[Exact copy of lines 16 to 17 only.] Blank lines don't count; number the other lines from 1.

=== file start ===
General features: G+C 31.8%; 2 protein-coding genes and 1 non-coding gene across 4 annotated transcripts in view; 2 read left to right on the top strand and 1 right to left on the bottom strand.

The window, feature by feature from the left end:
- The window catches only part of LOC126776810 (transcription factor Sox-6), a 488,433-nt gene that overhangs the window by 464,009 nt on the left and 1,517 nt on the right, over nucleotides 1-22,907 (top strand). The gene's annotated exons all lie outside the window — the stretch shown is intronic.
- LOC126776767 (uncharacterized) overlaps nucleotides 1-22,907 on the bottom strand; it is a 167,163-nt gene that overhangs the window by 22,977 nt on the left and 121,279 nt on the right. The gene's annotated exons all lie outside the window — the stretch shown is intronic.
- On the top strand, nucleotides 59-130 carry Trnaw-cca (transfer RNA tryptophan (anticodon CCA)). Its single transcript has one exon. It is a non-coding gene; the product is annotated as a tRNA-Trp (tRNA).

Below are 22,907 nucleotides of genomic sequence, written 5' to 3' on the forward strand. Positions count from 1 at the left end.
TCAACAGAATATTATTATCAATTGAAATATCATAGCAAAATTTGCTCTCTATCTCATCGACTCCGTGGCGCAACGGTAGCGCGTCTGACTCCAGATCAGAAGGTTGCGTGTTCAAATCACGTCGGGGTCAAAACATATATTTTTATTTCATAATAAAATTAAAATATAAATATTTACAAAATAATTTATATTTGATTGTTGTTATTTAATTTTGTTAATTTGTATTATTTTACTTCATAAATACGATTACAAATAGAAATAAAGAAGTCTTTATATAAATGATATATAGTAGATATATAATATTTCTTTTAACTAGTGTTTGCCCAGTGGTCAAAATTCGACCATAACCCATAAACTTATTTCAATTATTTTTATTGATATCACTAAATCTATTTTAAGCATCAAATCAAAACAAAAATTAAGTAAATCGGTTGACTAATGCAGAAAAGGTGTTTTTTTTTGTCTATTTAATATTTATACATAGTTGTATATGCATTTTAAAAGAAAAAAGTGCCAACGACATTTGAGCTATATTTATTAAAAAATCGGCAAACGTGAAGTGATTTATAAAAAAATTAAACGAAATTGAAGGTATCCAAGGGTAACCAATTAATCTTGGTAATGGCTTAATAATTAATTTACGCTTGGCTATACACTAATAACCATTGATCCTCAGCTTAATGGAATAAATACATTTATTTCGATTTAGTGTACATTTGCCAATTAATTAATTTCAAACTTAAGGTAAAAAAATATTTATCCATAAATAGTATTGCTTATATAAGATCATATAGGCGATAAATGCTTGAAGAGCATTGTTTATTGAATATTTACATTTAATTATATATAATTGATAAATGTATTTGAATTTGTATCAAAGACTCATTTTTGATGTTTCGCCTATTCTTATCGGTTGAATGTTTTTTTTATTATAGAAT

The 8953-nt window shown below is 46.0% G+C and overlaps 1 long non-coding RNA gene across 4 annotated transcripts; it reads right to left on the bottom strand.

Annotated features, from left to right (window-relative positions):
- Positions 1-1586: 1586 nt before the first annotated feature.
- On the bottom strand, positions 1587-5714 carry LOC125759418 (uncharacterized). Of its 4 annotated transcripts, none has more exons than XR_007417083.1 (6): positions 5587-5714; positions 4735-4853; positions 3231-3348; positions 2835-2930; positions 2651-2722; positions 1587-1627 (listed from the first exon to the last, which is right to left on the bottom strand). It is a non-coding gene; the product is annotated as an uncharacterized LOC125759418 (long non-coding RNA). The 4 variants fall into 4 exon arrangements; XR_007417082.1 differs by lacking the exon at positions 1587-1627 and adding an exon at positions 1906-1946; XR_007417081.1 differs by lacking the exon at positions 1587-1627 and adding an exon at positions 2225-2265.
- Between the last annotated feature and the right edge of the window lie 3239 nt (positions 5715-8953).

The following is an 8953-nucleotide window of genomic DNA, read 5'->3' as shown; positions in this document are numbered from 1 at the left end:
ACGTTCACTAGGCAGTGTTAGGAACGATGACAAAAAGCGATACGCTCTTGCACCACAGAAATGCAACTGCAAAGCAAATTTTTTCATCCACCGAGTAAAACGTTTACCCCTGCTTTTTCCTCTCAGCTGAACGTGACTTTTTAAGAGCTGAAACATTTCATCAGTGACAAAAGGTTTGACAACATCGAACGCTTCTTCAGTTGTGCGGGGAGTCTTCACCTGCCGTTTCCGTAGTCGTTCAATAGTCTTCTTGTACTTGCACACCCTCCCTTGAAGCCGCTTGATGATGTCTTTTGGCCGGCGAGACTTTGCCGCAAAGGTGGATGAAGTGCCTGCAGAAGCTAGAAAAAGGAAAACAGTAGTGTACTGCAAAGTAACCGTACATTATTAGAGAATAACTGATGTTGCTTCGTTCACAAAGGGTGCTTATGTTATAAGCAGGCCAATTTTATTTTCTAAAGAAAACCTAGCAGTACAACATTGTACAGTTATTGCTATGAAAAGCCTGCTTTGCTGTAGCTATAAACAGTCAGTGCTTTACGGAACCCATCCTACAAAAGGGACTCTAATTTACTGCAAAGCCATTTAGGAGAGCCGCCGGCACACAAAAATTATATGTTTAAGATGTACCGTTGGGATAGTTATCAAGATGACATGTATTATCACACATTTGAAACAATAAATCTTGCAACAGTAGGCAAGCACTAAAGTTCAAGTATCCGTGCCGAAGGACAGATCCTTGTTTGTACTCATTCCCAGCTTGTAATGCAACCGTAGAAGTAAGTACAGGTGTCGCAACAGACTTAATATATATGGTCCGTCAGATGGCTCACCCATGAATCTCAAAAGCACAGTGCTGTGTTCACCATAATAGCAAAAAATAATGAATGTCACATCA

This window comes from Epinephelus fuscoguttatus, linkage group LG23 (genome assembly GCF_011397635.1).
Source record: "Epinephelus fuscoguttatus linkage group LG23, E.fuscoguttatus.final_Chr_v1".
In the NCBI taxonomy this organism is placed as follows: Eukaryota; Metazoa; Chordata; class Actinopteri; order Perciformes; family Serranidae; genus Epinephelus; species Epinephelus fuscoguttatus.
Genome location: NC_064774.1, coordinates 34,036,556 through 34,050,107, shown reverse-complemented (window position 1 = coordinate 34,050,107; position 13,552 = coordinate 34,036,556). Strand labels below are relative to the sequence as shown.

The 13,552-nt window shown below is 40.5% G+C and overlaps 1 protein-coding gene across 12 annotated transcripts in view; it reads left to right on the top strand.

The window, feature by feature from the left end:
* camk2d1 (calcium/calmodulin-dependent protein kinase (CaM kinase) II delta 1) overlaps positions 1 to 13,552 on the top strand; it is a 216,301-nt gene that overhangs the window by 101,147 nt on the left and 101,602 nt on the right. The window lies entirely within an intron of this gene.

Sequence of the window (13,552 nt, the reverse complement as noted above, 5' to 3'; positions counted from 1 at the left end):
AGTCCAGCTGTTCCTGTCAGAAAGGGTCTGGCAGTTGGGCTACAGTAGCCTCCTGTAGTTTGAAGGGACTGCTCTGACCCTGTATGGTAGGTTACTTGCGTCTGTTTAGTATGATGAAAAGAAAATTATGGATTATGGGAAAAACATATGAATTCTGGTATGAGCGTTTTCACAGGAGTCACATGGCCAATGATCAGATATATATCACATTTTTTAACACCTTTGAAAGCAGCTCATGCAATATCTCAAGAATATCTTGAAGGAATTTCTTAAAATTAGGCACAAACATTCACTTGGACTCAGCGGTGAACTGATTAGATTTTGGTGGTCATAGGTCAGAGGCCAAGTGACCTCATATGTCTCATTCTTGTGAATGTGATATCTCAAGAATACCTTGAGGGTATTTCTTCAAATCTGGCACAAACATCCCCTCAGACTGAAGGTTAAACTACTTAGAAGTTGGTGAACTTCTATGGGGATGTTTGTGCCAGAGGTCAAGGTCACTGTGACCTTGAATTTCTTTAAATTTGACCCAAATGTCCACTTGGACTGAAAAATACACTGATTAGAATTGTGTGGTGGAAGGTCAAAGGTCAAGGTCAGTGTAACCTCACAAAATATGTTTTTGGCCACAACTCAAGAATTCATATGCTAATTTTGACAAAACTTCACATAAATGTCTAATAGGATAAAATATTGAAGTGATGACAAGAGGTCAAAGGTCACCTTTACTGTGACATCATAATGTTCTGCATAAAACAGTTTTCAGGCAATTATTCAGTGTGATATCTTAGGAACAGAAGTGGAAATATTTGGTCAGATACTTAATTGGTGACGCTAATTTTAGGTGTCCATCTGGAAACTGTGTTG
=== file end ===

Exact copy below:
Source record: "Epinephelus fuscoguttatus linkage group LG23, E.fuscoguttatus.final_Chr_v1".
In the NCBI taxonomy this organism is placed as follows: Eukaryota; Metazoa; Chordata; class Actinopteri; order Perciformes; family Serranidae; genus Epinephelus; species Epinephelus fuscoguttatus.